Combat here isn’t quite what I expected with stats not playing any part except for the level of my character. Basically I take the level of my character and look up the number in the sheet on the right above (20 in this case). I then take off the armour class of the monster (5) and any to hit modifiers I might have (these are an optional bonus for each level gained). I started with a +1 hit modifier so I have to roll 14 on a 20 side die to score a hit. The ranger on the other hand only has to roll a 9 so I’m at a serious disadvantage here. My dagger does a roll of a 10 sided die for damage with this ranger doing 2D6 +6 which makes things worse.

You can probably imagine how this went. I ended up losing about 3/4 of my hit points in this first battle and I decided that heading for the dungeon might not be such a good idea after all. My strategy changed to loitering around Britain until I find my feet.

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The monsters do all drop chests at least so I get to open the chest which means picking a card from the chest pile. I also got 64XP (twice it’s HP) but level 2 isn’t until 1000XP. Not feeling suitably rewarded I head back to Lord British’s castle to lick my wounds and spend all my money on HP (at a cost of 3HP for 2 gold).

After this point, the combat started to get a little easier and I was far better rewarded in terms of gold. I carried on spending my money on HP and got somewhere close to where I started after another 3 or 4 monsters were out of the way but I’m far from convinced that this is the best strategy as another encounter like the first would still wipe me out at this point. I decided to take a peek at the dungeon monster cards to see if I fancied my chances there any more only to realise that the cards were missing. A quick trip to the printer later and I decided the level 1-2 dungeon monsters did indeed look far, far easier + I’ll gain HP when I exit the dungeon so they have to be the way to go. I head for the dungeon once again and just about make it with 80 HP left. I really hope I can earn some more before I have to make the trip back again.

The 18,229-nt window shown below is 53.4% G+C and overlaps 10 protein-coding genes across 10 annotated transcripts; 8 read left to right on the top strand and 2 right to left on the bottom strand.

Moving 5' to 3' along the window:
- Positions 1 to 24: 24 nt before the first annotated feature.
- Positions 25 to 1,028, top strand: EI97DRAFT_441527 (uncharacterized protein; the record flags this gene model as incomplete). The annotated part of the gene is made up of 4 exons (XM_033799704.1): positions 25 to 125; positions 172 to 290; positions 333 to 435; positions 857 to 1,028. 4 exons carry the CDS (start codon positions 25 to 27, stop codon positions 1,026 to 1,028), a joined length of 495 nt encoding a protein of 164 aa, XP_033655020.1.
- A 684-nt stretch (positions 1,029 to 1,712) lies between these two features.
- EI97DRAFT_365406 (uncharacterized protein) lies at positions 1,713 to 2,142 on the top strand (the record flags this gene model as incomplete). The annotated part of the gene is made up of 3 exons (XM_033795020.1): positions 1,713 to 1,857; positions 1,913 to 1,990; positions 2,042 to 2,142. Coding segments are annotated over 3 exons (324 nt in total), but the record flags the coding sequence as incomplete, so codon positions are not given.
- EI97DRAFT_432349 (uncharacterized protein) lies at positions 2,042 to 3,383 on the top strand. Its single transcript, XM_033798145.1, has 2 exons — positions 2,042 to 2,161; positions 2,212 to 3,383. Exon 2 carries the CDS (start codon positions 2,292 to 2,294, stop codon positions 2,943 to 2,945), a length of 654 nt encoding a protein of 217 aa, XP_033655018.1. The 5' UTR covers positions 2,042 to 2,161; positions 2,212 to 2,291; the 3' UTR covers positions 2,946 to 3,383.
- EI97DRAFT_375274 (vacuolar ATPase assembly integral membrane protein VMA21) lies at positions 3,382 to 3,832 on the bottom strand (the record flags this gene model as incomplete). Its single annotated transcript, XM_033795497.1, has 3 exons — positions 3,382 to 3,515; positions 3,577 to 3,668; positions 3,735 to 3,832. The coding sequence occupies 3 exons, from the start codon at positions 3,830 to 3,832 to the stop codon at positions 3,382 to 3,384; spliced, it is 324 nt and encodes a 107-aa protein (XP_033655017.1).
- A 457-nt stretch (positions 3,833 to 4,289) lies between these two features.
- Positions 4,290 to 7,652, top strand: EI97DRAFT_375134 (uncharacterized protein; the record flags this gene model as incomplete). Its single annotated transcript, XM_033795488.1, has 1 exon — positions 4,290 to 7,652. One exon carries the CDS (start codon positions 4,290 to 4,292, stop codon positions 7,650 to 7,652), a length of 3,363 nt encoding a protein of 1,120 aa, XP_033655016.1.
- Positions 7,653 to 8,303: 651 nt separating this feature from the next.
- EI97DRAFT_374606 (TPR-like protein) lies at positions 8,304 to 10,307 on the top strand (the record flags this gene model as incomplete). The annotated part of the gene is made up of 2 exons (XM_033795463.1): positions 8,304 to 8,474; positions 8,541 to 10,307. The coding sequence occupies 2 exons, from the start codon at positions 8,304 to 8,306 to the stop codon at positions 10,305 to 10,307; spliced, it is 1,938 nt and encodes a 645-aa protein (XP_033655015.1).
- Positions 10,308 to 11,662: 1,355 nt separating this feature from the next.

I reckon I can finish Ultima 1 in under an hour on the PC. I must have taken about 3 hours so far and I’m only 1/4 of the way to level 2 and I’ve not even got to the first dungeon. The main thing I’m taking away from this is the speed of the game which is incredibly slow when you have to do everything by hand. It’s undoubtedly going to speed up as soon as I can get the better equipment (and don’t have to refer to the rules constantly) but I can’t see that I’m ever going to choose this sort of boardgame over a computer game as a rule. Having said that, it gets me out from in front of a screen (often welcome since I became a full time programmer some years back) + it’s kind of relaxing to slow things down. I’ll stick with it and see how I feel at the end.

I certainly love the presentation and can only imagine the effort that must have gone into putting this together. I just hope it gets a little easier on my poor fighter in this first dungeon or I may start having to cheat.